I'm confused. In a previous lesson I was required to use the first and the second é. Was marked wrong if I didn't. (I was only using the second é.) Now I used both and while I was given credit as having it right, it was only because I had a "typo"; the second é. The correct answer was given as just having the first é. What the heck!? What is the correct grammatical structure here? I don't understand it.
In spoken Irish, am I right in saying that the sentence would be pronounced 'Shay an..' rather than 'Is ay an'? If so, can that be written with an apostrophe; "' 'Sé an fear is cáiliúla" ? I think having " 'Sé " as a contraction of " Is + é " would actually make it easier to know whether a n " é " is needed at the start or end or bot.
I presume adding the 'é' to it emphasises the 'he'? So 'he' is the most famous man, not another man...
In your comment, you say that the second é is required, but on the multiple choice version I had both with and without offered as options and both were needed for my multiple choice to be correct.
Correct solutions: Is é an fear is cáiliúla., Is é an fear is cáiliúla é.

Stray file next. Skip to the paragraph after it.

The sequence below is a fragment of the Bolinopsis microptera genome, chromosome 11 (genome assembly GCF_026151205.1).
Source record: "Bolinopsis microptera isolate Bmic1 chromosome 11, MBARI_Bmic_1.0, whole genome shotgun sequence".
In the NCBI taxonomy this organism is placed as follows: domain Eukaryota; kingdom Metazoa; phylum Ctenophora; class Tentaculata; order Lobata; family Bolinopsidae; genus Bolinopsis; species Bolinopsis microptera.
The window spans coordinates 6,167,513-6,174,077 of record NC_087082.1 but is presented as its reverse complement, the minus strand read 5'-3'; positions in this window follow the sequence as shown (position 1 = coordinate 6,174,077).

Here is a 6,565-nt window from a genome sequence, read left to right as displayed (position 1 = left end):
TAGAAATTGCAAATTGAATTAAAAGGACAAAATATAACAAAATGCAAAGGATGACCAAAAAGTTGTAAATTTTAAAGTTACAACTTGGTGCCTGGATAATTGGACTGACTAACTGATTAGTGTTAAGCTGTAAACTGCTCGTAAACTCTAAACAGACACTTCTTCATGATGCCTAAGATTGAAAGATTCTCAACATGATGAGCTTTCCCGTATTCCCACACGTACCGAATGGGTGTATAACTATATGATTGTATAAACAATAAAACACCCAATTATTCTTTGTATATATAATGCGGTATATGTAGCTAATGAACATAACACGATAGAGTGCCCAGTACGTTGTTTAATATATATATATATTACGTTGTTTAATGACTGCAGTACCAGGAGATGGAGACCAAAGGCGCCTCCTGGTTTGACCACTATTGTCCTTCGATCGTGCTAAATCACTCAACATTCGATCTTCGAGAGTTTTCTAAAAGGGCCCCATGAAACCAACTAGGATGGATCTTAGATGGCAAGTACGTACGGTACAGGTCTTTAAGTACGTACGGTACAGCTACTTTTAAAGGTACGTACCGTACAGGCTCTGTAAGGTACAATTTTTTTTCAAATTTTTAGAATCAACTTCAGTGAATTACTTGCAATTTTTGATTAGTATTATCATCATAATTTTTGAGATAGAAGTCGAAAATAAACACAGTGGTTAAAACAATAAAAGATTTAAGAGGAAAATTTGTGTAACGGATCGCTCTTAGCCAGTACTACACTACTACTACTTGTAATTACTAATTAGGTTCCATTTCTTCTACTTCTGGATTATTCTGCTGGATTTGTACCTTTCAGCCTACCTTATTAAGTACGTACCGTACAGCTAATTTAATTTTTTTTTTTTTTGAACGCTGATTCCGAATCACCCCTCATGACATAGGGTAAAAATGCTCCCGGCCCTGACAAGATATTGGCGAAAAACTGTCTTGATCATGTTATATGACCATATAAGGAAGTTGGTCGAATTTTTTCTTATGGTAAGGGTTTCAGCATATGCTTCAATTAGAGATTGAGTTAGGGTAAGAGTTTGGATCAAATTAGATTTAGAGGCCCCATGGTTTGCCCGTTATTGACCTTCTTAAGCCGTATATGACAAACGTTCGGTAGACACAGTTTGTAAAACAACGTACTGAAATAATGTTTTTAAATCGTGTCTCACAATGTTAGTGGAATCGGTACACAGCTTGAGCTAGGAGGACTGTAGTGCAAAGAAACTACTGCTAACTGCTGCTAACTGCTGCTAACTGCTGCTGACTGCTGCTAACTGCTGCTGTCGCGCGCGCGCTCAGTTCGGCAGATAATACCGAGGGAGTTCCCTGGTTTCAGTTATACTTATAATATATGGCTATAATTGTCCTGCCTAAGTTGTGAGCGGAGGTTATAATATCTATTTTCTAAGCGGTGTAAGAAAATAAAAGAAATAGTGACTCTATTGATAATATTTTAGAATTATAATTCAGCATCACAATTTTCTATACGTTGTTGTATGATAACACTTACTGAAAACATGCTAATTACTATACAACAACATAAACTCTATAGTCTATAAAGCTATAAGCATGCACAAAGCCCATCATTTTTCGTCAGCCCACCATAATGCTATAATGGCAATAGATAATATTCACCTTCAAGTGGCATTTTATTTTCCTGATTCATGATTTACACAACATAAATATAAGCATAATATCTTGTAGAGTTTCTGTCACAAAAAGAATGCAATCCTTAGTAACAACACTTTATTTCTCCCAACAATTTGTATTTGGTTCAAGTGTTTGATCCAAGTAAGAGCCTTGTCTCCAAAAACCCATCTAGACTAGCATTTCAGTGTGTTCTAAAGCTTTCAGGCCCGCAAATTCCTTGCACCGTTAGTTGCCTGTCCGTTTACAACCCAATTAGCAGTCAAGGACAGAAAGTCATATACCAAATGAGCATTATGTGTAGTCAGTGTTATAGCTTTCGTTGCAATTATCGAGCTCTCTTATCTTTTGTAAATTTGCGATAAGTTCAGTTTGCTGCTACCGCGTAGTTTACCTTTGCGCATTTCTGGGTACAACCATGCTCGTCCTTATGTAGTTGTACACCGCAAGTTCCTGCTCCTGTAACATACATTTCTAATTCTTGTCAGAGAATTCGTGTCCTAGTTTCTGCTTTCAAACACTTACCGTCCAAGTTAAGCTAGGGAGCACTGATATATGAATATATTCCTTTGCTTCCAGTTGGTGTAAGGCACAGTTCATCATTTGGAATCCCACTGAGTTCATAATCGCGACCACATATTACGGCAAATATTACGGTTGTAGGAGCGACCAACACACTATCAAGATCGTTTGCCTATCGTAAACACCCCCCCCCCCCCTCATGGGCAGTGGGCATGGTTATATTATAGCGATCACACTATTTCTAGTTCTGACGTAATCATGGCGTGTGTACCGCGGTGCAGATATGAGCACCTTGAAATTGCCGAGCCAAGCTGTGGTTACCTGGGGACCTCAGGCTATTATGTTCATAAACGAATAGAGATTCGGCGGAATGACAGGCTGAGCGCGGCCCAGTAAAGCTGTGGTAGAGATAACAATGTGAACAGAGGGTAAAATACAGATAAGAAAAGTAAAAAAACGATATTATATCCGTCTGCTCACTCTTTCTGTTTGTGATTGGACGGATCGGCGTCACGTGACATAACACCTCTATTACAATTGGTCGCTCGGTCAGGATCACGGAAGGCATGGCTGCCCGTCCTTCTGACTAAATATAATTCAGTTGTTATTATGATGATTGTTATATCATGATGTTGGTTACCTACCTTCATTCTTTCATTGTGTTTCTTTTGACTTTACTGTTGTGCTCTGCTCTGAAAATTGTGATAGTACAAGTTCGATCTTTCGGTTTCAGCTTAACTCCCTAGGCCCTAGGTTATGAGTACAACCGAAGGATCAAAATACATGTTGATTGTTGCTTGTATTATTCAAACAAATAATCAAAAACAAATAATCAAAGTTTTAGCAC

The second é isn’t required in Ulster Irish, but it is required in the other dialects (and in the written Caighdeán form).
It's confusing that the course is meant to be caighdeán but you are required to know what is possible in all dialects to answer correctly.
Not necessarily bad to know these things, I like to hear chonnacht related tips since i live there. But is the story of the course consistent?
Í should have said 'style'or'method'. Ie course teaches caighdeán but accepts dialectical answers when given by regs user, isn't that the case? But to answer here one must know both caighdeán and Ulster to select all correct answers.
If (as I suspect) the “Select the missing word” format and the “Translate this text” format are mere presentation variants of the same exercise, then this is another drawback of this particular Duolingo feature. (Another one is particularly evident in the Conditional skill, where several one-word answers in the “Select the missing word” format can be grammatically correct, but only one of them is treated as being correct — presumably because only the “Translate this text” format mentions what the preferred translation is.)